6 years ago

Europe's Bioeconomy: The Business of Nature

  • Text
  • Food
  • Nature
  • Environment
  • Union
  • Agriculture
  • Forestry
  • Science
  • Biotech
  • Bioeconomy
EUobserver's 2018 Business in Europe magazine takes a closer look at Europe's bioeconomy and how "the business of nature" is changing the way people look at waste and natural resources.


STAKEHOLDER BIO-BASED INDUSTRIES JOINT UNDERTAKING (BBI JU): Helping Europe deliver sustainable everyday products for European citizens The Bio-based Industries Joint Undertaking (BBI JU) is a public-private partnership between the European Union (EU) and the Biobased Industries Consortium (BIC) with a €3.7 billion budget, established to fund projects that will address the need for sustainable industries and everyday consumer products in Europe. BBI JU is leveraging private investment from many industrial sectors using public funding from Horizon 2020. The programme has a key role in de-risking investments from the private sector to encourage research and innovation. This will help structure the bio-based sector for critical mass, essential for market BBI JU projects offer innovative solutions for renewable raw materials and waste. Clothes made of milk that would otherwise be wasted, dishwasher-safe, re-useable coffee cups made from coffee waste, bicycles vehicle tyres made from dandelion rubber are just some of the examples showing the potential of bio-based industries in Europe. The development of these kind of products can pave the way for the creation of new jobs particularly in rural areas and substantially contribute to their development. strong European bio-based industrial raw materials and products. This will help the EU to meet its climate change targets and lead to more sustainable and more environmental friendly socio-economic growth. Learning to use and re-use precious resources in a sustainable way is essential for our secure economic future. the potential of new types of biomass. Innovative value chains within the bio-based sector can provide new outlets for agricultural products and by-products. In this way, sources of income for farmers and rural population can be increased and with the vision of thriving and resilient rural communities in Europe. At the same time, the development of a bio-based sector has the potential to create much-needed jobs in rural areas, and to contribute to more circular, climate-friendly and forestry practices. Access to new and improved biobased everyday products that are comparable or superior to fossilbased ones mean better consumer choices for our citizens. As consumers start to become environmentally ly more aware, the demand for products from sustainable manufacturing processes, including bio-based products is also increasing. High performing advanced bio-based materials offer a broad range of properties and a combined outstanding performance and resistance. BBI JU is working to prove this can be done at commercially viable sustainable levels using home-grown European biomass. BBI JU projects are developing and testing new sustainable production processes and European industries are at the forefront of these advances The bio-based economy is already but there is still a massive potential programme is paving the way to a and competitive society, boosting our future and bringing re bio-based products to our lives. Follow BBI JU on Twitter @BBI2020 Or visit our website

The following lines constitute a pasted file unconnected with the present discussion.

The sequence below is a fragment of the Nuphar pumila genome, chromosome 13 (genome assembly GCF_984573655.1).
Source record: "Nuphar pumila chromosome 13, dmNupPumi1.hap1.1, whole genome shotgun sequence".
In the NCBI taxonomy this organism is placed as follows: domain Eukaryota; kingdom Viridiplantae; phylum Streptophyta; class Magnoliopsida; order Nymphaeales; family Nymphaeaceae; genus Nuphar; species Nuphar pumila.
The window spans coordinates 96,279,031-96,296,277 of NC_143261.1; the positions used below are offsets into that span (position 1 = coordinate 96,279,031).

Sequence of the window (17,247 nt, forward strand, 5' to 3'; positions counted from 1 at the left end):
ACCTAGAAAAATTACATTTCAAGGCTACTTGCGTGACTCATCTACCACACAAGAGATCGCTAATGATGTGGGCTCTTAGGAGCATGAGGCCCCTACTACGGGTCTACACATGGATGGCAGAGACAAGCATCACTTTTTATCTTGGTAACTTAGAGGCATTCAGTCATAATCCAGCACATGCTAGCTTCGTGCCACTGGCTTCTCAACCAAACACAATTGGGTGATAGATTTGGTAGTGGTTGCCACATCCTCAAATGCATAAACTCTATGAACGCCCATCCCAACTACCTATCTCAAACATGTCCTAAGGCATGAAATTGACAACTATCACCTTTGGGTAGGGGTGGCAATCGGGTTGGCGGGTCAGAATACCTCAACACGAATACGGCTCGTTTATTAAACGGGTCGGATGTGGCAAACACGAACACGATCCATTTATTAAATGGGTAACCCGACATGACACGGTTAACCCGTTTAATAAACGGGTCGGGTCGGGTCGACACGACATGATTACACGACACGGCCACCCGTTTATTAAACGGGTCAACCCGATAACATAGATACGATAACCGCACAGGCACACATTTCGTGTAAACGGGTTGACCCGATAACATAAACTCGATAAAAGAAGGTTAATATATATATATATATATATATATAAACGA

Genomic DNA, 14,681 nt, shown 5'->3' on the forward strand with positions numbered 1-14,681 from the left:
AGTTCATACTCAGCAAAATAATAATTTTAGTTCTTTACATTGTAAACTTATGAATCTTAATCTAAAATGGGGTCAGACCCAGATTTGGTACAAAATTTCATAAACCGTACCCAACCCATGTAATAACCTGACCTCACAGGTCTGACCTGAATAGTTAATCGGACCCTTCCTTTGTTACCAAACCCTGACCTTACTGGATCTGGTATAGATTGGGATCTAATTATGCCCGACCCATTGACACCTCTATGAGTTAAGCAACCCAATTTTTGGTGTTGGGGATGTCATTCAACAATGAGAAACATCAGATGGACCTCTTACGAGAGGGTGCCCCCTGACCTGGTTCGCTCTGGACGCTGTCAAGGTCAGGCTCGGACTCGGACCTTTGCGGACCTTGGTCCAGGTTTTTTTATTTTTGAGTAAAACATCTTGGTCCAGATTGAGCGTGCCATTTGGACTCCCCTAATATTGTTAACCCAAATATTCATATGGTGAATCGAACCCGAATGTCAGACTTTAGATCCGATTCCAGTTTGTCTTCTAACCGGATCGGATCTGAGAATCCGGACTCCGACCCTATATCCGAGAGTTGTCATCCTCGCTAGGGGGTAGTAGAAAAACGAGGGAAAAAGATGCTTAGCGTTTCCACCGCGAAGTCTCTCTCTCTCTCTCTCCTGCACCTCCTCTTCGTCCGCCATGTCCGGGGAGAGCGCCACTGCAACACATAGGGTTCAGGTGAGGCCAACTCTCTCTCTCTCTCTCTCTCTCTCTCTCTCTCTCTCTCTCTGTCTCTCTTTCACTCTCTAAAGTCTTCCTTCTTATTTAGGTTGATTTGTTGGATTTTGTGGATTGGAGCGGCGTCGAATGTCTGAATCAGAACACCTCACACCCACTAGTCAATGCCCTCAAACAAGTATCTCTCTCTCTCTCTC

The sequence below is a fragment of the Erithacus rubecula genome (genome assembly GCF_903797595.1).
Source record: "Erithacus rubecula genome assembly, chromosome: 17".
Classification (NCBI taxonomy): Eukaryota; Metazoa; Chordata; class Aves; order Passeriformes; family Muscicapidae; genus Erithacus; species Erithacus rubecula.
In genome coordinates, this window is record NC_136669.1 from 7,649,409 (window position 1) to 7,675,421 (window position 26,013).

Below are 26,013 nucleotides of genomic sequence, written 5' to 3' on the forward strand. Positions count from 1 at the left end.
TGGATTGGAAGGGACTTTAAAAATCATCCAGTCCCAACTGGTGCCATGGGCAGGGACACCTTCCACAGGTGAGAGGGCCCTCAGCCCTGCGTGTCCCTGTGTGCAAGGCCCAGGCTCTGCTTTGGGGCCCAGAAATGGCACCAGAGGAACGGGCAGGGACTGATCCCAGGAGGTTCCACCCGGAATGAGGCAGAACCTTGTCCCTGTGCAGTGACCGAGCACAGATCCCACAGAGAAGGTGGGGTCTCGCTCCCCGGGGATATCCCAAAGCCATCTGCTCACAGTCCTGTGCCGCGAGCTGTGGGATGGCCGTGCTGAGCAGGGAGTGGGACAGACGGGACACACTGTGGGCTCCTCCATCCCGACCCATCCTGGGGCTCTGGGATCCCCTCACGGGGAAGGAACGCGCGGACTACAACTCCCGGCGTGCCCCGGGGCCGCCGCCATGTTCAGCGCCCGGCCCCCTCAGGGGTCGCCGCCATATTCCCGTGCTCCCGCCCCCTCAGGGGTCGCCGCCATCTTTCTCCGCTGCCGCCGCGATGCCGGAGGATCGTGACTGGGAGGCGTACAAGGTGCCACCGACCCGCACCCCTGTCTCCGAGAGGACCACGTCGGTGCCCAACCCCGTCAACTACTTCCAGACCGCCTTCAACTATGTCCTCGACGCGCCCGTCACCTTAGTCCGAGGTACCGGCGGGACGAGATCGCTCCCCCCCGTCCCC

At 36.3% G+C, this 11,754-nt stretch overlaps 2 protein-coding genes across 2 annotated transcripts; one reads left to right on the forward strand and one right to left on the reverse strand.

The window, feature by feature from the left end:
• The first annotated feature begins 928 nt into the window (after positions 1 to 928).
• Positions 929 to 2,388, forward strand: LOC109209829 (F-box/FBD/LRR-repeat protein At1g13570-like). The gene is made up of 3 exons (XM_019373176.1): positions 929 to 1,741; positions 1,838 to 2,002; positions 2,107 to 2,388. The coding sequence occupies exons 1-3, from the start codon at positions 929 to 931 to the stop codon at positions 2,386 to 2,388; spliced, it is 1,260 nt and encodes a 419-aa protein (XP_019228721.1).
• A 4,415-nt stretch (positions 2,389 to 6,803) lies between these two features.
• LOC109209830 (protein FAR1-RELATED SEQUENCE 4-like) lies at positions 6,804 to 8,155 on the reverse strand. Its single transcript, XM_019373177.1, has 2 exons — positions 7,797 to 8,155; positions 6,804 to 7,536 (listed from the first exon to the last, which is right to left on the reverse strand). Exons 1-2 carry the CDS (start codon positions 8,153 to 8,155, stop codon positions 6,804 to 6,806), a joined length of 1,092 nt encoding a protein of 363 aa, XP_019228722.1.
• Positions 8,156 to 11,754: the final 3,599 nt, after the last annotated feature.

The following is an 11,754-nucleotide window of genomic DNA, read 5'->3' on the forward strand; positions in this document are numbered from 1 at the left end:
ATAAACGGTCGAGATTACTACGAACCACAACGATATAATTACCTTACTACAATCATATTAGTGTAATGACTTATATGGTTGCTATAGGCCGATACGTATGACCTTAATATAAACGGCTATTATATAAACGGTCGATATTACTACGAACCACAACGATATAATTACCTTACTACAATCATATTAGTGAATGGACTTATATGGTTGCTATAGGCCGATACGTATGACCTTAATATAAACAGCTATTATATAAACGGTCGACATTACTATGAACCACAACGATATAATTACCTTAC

One man's whisky is another man's fish food As Scotland's whisky producers look for an alternative to feed their salmon with, one company offers omega-3 rich algae to do the trick. T was littered with petri dishes, conical He was experimenting with ways to encourage algae to grow on various types of waste. Progress was slow. For one, it was harder to get hold of the waste than one might think (very few companies are happy to "pull their shorts down" for their waste to be examined, according to Martin). The set-up was also pretty basic. Still, he managed to use industrial wastewater to grow omega-3 rich microalgae, which could be what you can do without your landlord knowing," he says. Today, Martin sits proudly in the microbial cell laboratory at Heriot-Watt University in Edinburgh, Scotland, surrounded by state-of-the-art incubators and fermenters worth tens of thousands of euros. He is on the cusp of securing the investment he needs (£0.5m, €0.56m) to start pilot-scale trials with Diageo, the world's largest producer of spirits, as well as increasing staff at MiAlgae, the company The plan is to take by-products from the whiskymaking process, called pot ale, add particular strains of microalgae, other secret ingredients, and allow the algae to bloom inside a specially designed 50-litre fermenter. Could these microalgae of his actually turn out to be big business? "This isn't a science project," he tells me on a visit 13 — BUSINESS IN EUROPE MAGAZINE 2018

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